TOKOROZAWA, Saitama--Saitama Seibu Lions lefty Kazuhisa Ishii shed his Japan Series Superman suit on two plays in Tuesday's 6-4 Game 3 loss to the Yomiuri Giants.
Entering the game with a 4-0 postseason record in five games and a 1.17 ERA in 30-2/3 innings, Ishii only made a few mistakes but they cost him plenty.
The biggest was a grounder between first and second that first baseman Hiroshi Hirao fielded. Although the infielder slipped on Seibu Dome's plastic grass when he planted to throw, it wouldn't have mattered. The pitcher was unable to get to the bag because he didn't hustle.
Although the lefty pitched a good game for the most part, Ishii did what he had never done before in the postseason: fall apart with runners on. He made a terrible pitch to Takahiro Suzuki that the powerless speedster hit for his first home run outside Tokyo Dome.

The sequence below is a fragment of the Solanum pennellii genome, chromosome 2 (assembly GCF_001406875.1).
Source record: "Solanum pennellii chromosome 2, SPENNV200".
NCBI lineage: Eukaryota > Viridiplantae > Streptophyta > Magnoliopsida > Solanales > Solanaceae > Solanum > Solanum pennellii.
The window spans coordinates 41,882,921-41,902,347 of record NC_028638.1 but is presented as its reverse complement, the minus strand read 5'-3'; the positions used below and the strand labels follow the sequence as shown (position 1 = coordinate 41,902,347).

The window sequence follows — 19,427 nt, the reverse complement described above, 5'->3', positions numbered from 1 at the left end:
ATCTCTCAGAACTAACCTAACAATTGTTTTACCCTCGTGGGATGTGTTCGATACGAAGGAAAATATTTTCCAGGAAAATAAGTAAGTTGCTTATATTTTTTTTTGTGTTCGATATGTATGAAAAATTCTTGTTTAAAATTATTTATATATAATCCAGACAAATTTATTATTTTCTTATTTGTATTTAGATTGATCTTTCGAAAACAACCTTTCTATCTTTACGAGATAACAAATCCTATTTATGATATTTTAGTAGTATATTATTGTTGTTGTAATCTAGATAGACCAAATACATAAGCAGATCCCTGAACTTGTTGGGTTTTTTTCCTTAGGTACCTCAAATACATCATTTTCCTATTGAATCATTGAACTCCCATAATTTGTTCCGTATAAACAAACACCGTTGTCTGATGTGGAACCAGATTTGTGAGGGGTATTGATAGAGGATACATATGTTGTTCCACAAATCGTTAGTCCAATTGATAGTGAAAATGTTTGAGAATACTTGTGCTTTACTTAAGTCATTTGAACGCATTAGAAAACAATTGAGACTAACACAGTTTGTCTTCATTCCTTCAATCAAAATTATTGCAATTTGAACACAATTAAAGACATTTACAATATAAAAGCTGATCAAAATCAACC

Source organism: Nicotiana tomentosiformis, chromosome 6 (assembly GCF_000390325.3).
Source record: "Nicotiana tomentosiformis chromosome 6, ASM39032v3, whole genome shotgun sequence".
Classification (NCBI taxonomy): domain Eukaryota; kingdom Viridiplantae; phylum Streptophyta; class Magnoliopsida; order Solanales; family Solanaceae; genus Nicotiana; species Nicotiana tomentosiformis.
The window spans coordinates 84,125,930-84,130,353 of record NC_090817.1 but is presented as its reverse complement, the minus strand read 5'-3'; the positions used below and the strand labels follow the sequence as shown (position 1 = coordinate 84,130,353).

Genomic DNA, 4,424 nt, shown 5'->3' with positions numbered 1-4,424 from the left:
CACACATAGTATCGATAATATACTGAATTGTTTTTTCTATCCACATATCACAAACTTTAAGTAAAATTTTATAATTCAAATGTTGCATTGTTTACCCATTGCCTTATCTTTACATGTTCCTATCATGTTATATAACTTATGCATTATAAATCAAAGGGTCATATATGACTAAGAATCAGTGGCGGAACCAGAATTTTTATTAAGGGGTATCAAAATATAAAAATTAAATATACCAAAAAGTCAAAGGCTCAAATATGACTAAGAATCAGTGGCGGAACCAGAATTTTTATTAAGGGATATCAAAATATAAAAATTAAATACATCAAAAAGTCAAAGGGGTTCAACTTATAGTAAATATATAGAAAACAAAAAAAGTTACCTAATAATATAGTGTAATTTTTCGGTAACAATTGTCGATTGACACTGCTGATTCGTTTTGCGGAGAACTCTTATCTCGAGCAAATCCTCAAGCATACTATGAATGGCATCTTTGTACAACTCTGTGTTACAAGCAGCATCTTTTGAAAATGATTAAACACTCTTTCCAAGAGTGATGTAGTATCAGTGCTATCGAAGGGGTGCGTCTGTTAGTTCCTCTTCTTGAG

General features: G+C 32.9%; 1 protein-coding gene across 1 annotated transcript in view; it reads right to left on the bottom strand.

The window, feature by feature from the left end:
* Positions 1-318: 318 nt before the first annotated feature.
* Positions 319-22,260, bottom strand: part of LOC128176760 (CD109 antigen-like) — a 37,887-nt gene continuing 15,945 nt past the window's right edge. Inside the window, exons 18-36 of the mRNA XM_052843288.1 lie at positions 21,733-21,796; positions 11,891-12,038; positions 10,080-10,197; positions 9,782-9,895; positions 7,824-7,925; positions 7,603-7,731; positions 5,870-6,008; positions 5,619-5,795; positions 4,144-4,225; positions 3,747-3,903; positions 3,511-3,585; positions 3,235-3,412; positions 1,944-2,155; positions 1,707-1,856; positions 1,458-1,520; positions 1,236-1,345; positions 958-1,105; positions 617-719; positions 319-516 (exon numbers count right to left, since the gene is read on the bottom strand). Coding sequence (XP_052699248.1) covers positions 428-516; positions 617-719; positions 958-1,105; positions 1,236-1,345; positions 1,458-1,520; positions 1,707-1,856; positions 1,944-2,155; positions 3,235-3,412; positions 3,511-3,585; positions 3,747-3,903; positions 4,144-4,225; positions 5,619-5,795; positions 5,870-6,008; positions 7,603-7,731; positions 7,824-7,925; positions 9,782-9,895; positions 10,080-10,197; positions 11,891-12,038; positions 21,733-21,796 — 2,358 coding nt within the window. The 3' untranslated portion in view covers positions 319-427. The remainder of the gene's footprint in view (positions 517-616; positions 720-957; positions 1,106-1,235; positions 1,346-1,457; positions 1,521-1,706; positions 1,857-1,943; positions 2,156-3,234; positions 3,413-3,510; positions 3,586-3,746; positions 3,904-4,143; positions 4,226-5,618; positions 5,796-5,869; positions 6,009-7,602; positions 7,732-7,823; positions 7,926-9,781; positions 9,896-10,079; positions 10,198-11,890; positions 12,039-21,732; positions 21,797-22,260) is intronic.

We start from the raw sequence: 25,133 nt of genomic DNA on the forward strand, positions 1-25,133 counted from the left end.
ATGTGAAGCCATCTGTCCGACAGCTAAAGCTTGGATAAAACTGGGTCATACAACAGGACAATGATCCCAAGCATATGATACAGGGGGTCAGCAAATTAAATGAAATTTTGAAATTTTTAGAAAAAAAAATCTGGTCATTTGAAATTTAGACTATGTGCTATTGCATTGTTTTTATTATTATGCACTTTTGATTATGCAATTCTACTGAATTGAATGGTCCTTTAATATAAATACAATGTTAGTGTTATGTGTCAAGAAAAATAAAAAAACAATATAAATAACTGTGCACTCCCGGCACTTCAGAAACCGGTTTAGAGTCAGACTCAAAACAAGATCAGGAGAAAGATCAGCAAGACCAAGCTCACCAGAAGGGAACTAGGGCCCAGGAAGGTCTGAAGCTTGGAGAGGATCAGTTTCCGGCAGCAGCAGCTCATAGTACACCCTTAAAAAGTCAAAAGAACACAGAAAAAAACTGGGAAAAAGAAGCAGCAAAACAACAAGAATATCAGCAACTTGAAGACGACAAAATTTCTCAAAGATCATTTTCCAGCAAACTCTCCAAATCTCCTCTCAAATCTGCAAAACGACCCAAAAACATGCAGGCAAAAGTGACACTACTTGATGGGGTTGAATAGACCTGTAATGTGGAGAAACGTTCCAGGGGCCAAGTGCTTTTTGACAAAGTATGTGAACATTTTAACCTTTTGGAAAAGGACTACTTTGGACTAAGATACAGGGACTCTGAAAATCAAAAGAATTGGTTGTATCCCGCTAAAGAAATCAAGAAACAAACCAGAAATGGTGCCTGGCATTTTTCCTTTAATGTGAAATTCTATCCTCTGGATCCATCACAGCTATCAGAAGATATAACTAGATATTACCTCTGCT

"I'm completely in shock," Ishii said in a statement released by the team after he left the game.
Perhaps in amends for his failure to cover first, Ishii did some impromptu speed training after the game, blowing up the long staircase from the dugout to the Lions clubhouse and leaving a pack of reporters trailing in his wake.
Life's not fair: While Ishii blew a chance for his fourth Series victory, his loss was Yomiuri Giants southpaw Tetsuya Utsumi's gain. The 26-year-old won his Series debut despite allowing three runs in 5-1/3 innings.
As Utsumi relaxed on the sidelines prior to Wednesday's Game 4, veteran Chunichi Dragons southpaw Masahiro Yamamoto had a few words for the Giants youngster.
Yamamoto made his Series debut on the same field in Game 3 of the 1988 Series against the Lions. He allowed four runs, three unearned, on two hits and two walks in 5-2/3 innings to take the loss. The 43-year-old is 0-3 in four Series starts.
Standing near Utsumi, Yamamoto said: "Hey, what makes you so lucky?"
Ramen cures all ills: Game 3 featured a pair of blown calls that went the Giants' way, leaving Lions manager Hisanobu Watanabe fuming.
"I guess they are nervous to be umpiring in the Japan Series, but you expect more," Watanabe said.
"It's a bitter pill to swallow. There's nothing left to do at times like this but go and have some ramen."